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Anti-Wetting on Insect Cuticle – Structuring to Minimise Adhesion and Weight

Written By

Jolanta A. Watson, Hsuan-Ming Hu, Bronwen W. Cribb and Gregory S. Watson

Published: 29 August 2011

DOI: 10.5772/19014

From the Edited Volume

On Biomimetics

Edited by Assoc. Lilyana D. Pramatarova

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1. Introduction

The next generation of non-contaminable and self-cleaning surfaces will require examination at all length scales in order to have enhanced abilities to control adhesion processes between surfaces. In particular, controlling adhesion between solids and liquids impacts on many aspects of life, from keeping surfaces clean to industrial applications such as the state-of-the-art of droplet-based micro-fluidics systems (Sun et al., 2005a; Yoshimitsu et al., 2002). Progress in the nanoelectromechanical systems and other nanotechnologies has prompted studies to reduce wearing inside micromechanical and nano-sized devices which will lead to improved functionalities and longer life expectancy (Burton & Bhushan, 2005; Ando & Ino, 1998; Mastrangelo, 1997; Abdelsalam et al., 2005). These improvements require new materials with low adhesion, friction and wettability which may be achieved by incorporating new structure designs on their surfaces. The ability to fabricate surfaces at two extremes - a surface that adheres to anything and a surface that nothing will adhere to would be the Holy Grail in regards to adhesion.

One of the most noteworthy naturally occurring nano-composite materials is the insect cuticle which, due to their surface micro- and nano-structures, have recently been shown to exhibit a range of impressive properties such as superhydrophobicity, self-cleaning technologies and directed wetting (Wagner, 1996; Cong et al., 2004; Gorb et al., 2000; Gao & Jiang, 2004). These properties benefit insects with high wing surface area-to-body mass ratio (SA/M) and terrestrial insects (e.g., Holdgate, 1955; Wagner et al., 1996; Cong et al., 2004; Sun et al., 2005a; Gorb et al., 2000; Gao & Jiang, 2004) that reside near water. Additional weight due to contamination can also potentially have a detrimental effect on the flight capabilities of these insects (Wagner et al., 1996). Thus, unlike many man-made anti-wetting materials, insect structuring is bound by weight and material constraints. In the worst case scenario the insect can become a victim of permanent immobilization on water or wetted surfaces with a reduced capacity to evade or fight off predators. To maintain their mobility and hence their capacity to avoid predation, these insects utilise hydrophobic chemistry and topographical structuring (Holdgate, 1955; Wagner et al., 1996) on their cuticles which reduce the contact with wetting surfaces and other adhesive contaminants.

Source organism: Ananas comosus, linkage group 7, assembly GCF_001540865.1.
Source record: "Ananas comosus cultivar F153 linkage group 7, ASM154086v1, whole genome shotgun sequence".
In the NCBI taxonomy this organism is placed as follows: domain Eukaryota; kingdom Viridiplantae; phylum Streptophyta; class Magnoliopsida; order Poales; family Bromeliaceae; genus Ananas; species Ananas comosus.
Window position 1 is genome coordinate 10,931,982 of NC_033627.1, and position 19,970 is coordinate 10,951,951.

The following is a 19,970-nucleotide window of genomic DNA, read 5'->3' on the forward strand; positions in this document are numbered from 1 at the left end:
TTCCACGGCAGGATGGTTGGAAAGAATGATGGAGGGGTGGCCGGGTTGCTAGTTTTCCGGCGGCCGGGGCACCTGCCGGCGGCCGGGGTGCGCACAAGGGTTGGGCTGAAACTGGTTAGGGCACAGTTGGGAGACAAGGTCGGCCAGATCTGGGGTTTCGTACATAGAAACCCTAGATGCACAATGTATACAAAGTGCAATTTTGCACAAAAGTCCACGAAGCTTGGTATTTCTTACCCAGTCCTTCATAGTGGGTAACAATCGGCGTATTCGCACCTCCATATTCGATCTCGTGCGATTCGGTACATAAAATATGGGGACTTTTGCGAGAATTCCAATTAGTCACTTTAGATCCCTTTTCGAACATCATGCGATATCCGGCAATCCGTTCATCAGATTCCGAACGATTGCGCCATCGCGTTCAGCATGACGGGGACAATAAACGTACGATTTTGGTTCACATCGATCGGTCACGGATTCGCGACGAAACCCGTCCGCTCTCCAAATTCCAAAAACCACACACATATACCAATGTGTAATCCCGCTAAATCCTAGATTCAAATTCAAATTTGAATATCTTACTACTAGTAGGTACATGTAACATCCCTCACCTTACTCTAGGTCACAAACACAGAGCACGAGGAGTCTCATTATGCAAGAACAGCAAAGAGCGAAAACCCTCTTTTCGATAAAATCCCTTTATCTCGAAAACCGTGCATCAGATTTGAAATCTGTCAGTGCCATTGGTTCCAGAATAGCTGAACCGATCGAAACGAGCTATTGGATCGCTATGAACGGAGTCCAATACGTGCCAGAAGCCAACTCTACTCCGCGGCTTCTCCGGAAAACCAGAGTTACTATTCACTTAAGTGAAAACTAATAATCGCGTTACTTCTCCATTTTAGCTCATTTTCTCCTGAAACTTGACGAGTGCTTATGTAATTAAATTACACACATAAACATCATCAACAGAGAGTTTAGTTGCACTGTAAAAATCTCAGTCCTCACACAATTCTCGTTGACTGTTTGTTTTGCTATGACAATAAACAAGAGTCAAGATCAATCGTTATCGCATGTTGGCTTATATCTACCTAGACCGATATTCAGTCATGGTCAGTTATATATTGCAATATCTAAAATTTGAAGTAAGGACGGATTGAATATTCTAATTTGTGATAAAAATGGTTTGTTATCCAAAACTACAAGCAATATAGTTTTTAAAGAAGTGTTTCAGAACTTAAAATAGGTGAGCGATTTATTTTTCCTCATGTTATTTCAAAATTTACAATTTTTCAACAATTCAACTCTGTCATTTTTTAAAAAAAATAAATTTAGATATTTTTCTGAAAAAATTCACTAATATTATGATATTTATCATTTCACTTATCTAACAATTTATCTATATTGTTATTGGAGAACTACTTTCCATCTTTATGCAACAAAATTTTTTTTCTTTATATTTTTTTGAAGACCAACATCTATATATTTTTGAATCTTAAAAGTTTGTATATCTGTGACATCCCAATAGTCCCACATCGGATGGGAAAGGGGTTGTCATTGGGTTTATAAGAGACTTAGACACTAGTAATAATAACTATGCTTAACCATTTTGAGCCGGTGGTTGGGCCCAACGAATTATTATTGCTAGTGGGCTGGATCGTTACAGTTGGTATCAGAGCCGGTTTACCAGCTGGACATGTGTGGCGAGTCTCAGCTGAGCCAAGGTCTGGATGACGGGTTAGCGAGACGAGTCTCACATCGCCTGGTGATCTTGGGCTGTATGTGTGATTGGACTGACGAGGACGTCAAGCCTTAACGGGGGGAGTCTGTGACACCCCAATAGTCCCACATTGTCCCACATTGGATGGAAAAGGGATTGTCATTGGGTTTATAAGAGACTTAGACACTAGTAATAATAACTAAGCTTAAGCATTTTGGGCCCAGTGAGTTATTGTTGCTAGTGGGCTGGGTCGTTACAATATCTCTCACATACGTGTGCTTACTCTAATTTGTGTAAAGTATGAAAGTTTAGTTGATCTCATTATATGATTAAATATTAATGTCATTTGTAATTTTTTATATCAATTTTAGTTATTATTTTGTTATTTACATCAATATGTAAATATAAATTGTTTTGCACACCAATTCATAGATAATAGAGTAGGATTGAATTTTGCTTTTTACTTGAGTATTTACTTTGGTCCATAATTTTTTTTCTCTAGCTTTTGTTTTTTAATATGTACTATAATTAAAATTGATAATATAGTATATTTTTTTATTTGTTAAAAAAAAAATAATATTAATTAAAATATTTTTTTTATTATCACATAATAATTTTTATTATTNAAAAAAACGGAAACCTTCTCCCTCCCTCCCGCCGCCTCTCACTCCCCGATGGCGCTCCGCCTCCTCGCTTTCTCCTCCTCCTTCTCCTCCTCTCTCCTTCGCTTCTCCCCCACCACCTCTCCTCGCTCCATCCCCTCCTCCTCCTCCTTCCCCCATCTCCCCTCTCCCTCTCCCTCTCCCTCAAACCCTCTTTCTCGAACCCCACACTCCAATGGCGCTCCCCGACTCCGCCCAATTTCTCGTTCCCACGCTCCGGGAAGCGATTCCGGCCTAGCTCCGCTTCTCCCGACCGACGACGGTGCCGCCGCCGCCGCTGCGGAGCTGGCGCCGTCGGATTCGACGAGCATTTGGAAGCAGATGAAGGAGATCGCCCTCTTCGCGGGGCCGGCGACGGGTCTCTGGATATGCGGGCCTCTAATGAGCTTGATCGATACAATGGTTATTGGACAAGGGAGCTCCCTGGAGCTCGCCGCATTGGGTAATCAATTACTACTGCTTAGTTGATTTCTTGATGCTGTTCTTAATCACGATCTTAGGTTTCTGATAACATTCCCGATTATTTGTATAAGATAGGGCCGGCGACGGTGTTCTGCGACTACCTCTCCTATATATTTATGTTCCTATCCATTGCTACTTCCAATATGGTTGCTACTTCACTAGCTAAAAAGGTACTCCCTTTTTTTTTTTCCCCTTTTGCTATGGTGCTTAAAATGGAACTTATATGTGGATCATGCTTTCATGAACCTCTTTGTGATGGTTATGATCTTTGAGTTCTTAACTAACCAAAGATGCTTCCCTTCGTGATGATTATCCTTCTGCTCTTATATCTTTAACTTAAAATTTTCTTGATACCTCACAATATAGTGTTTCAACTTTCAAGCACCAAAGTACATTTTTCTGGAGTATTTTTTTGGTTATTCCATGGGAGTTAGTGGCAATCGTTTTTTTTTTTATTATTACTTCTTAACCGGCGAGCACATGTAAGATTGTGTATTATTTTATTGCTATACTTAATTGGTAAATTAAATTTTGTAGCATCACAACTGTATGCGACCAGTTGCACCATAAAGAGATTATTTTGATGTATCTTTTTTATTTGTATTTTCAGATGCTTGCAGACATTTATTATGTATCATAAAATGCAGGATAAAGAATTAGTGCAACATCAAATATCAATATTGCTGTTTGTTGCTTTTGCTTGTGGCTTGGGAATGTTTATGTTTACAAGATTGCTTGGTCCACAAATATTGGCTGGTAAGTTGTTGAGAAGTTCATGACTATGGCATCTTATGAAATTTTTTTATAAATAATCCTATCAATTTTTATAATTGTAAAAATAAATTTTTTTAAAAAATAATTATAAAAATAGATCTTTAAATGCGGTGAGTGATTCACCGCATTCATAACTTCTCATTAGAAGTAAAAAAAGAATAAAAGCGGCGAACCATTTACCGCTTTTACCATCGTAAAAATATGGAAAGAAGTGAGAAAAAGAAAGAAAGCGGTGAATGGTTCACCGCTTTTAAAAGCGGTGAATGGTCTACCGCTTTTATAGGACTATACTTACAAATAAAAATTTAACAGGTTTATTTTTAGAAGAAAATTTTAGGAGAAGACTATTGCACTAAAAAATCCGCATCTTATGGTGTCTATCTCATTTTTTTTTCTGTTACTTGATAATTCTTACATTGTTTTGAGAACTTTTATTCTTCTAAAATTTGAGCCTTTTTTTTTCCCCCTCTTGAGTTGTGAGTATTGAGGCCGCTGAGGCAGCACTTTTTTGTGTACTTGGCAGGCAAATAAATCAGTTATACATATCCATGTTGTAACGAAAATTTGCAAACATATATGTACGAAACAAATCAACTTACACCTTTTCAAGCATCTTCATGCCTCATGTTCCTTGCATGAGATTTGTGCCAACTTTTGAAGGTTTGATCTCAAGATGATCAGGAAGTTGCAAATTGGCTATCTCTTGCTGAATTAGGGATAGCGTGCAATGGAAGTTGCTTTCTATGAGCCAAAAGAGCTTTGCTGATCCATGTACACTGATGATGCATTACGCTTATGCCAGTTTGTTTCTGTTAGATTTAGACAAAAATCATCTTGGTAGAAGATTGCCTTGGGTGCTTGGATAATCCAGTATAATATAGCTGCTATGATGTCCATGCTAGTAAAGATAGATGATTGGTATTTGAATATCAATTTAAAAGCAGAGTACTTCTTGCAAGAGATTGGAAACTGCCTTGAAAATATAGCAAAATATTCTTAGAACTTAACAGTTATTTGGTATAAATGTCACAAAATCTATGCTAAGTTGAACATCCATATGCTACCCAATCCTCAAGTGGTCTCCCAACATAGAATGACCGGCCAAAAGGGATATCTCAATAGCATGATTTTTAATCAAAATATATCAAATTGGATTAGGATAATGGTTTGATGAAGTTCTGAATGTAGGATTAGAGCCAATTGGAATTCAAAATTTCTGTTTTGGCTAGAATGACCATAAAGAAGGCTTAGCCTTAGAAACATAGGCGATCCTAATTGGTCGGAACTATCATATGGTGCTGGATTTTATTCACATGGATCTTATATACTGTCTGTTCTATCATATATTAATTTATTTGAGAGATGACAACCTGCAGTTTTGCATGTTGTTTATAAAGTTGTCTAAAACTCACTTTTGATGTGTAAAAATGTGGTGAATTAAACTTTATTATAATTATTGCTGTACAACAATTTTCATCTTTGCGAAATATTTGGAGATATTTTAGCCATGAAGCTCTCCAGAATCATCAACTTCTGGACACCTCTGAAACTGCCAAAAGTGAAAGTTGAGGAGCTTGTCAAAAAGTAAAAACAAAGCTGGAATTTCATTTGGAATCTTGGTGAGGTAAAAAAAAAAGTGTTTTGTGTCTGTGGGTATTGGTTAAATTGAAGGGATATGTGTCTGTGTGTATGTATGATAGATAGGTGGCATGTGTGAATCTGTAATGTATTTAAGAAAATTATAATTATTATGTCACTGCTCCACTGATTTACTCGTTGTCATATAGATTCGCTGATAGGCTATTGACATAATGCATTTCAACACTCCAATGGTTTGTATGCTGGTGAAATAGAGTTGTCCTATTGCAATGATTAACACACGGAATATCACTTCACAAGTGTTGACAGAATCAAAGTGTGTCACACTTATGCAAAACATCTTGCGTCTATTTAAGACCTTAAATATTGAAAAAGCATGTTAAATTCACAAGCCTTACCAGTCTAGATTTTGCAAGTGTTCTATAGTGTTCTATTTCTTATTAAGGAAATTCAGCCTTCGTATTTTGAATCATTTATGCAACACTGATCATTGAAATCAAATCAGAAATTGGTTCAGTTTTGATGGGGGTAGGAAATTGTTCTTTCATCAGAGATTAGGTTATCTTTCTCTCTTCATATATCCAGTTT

Typical types of wing microarchitectures have evolved as a way of addressing insect survival allowing the insects to escape threatening environments. Adhesion to water and other adhesive surfaces such as spider webs can be prevented by cuticle hairs such as those found on the lacewing which appear to be an ancestral feature on insect wings (Masters & Eisner, 1990). Other insects such as the damselfly utilise thousands of small stalk-like protuberances on the waxy wing membrane. Some cicadas have anti-reflective wing membrane resulting from surface nano-architectures which may also provide an ultra-low adhesion barrier to contaminating particles and water. Butterfly wing scales facilitate detachment from spider webs allowing the insect to break free. This scale architecture is also superhydrophobic due to distinct micro-structuring which in some cases is also responsible for particular optical characteristics such as colour (Parker & Townley, 2007).

Two particular insect groups which have large wings and/or a high SA/M are the termite and cicada. In this study we examine the termites (Nasutitermes sp and Microcerotermes sp) and the black cicada (Gudanga sp. nr adamsi).


2. Experimental method

2.1. Scanning electron microscopy

Scanning electron microscope (SEM) imaging was undertaken using a square of dried wing tissue (approx. 35 mm2) which was excised and mounted on aluminium pin-type stubs with carbon-impregnated double-sided adhesive, then sputter coated with 7-10 nm of platinum, before being imaged using a JEOL 6300 field emission SEM at 8 kV.

2.2. Contact angle measurements

A horizontal microscope (AIS-OPTICAL, model: AIS-V8G, magnification: 40X) with digital capturing (Panasonic Colour CCTV Camera, model: WV-CP410/G) of the images was used for precise measurements of static contact angles. As well, an XSP series compound microscope (York Instruments, Sydney, NSW, Australia) was utilised for optical microscopy. These were placed in a vertical, horizontal or inverted position to obtain top, side and bottom views, respectively. Magnifications of up to 40X were used.

Ten measurements per droplet were taken and images captured at ambient conditions of 20-25C and RH of 60-75. Left and right angles between the sample surface and the tangent line to the droplet were considered as one measurement. Droplets of 10µl Milli-Q water were applied to the wing membranes. Smaller sized droplets were difficult to place on the superhydrophobic insect cuticle surfaces due to the adhesion between the water droplet and the syringe needle being stronger than the force of gravity and adhesion of the cuticle surface. Smaller water droplets were deposited via spraying utilising an atomiser.